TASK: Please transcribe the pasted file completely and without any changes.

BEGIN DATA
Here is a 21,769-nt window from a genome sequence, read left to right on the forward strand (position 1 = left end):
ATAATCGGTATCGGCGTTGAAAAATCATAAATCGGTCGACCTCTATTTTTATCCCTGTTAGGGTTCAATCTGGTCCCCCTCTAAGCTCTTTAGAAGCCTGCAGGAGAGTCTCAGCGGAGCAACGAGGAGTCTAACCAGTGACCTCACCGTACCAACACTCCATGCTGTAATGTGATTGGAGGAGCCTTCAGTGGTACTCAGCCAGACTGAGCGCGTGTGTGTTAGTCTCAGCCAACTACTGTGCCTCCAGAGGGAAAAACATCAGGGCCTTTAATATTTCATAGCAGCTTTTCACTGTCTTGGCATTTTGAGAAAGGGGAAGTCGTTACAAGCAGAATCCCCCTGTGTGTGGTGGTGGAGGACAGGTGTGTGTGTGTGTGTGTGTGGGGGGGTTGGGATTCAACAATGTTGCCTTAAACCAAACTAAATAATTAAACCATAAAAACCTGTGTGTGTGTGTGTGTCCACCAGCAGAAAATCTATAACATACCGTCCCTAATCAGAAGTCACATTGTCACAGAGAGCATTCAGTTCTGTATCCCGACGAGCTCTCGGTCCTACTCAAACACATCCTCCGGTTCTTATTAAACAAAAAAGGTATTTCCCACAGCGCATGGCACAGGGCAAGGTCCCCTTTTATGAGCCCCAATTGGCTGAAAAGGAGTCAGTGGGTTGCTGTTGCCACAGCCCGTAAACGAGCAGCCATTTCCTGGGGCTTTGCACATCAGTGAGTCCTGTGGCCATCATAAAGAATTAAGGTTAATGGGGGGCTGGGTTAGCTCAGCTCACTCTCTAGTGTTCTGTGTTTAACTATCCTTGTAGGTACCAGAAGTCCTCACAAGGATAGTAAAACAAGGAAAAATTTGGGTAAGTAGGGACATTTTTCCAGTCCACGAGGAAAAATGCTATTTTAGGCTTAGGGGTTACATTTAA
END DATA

Here is a 21,769-nt window from a genome sequence, read left to right on the forward strand (position 1 = left end):
ATAATCGGTATCGGCGTTGAAAAATCATAAATCGGTCGACCTCTATTTTTATCCCTGTTAGGGTTCAATCTGGTCCCCCTCTAAGCTCTTTAGAAGCCTGCAGGAGAGTCTCAGCGGAGCAACGAGGAGTCTAACCAGTGACCTCACCGTACCAACACTCCATGCTGTAATGTGATTGGAGGAGCCTTCAGTGGTACTCAGCCAGACTGAGCGCGTGTGTGTTAGTCTCAGCCAACTACTGTGCCTCCAGAGGGAAAAACATCAGGGCCTTTAATATTTCATAGCAGCTTTTCACTGTCTTGGCATTTTGAGAAAGGGGAAGTCGTTACAAGCAGAATCCCCCTGTGTGTGGTGGTGGAGGACAGGTGTGTGTGTGTGTGTGTGTGGGGGGGTTGGGATTCAACAATGTTGCCTTAAACCAAACTAAATAATTAAACCATAAAAACCTGTGTGTGTGTGTGTGTCCACCAGCAGAAAATCTATAACATACCGTCCCTAATCAGAAGTCACATTGTCACAGAGAGCATTCAGTTCTGTATCCCGACGAGCTCTCGGTCCTACTCAAACACATCCTCCGGTTCTTATTAAACAAAAAAGGTATTTCCCACAGCGCATGGCACAGGGCAAGGTCCCCTTTTATGAGCCCCAATTGGCTGAAAAGGAGTCAGTGGGTTGCTGTTGCCACAGCCCGTAAACGAGCAGCCATTTCCTGGGGCTTTGCACATCAGTGAGTCCTGTGGCCATCATAAAGAATTAAGGTTAATGGGGGGCTGGGTTAGCTCAGCTCACTCTCTAGTGTTCTGTGTTTAACTATCCTTGTAGGTACCAGAAGTCCTCACAAGGATAGTAAAACAAGGAAAAATTTGGGTAAGTAGGGACATTTTTCCAGTCCACGAGGAAAAATGCTATTTTAGGCTTAGGGGTTACATTTAA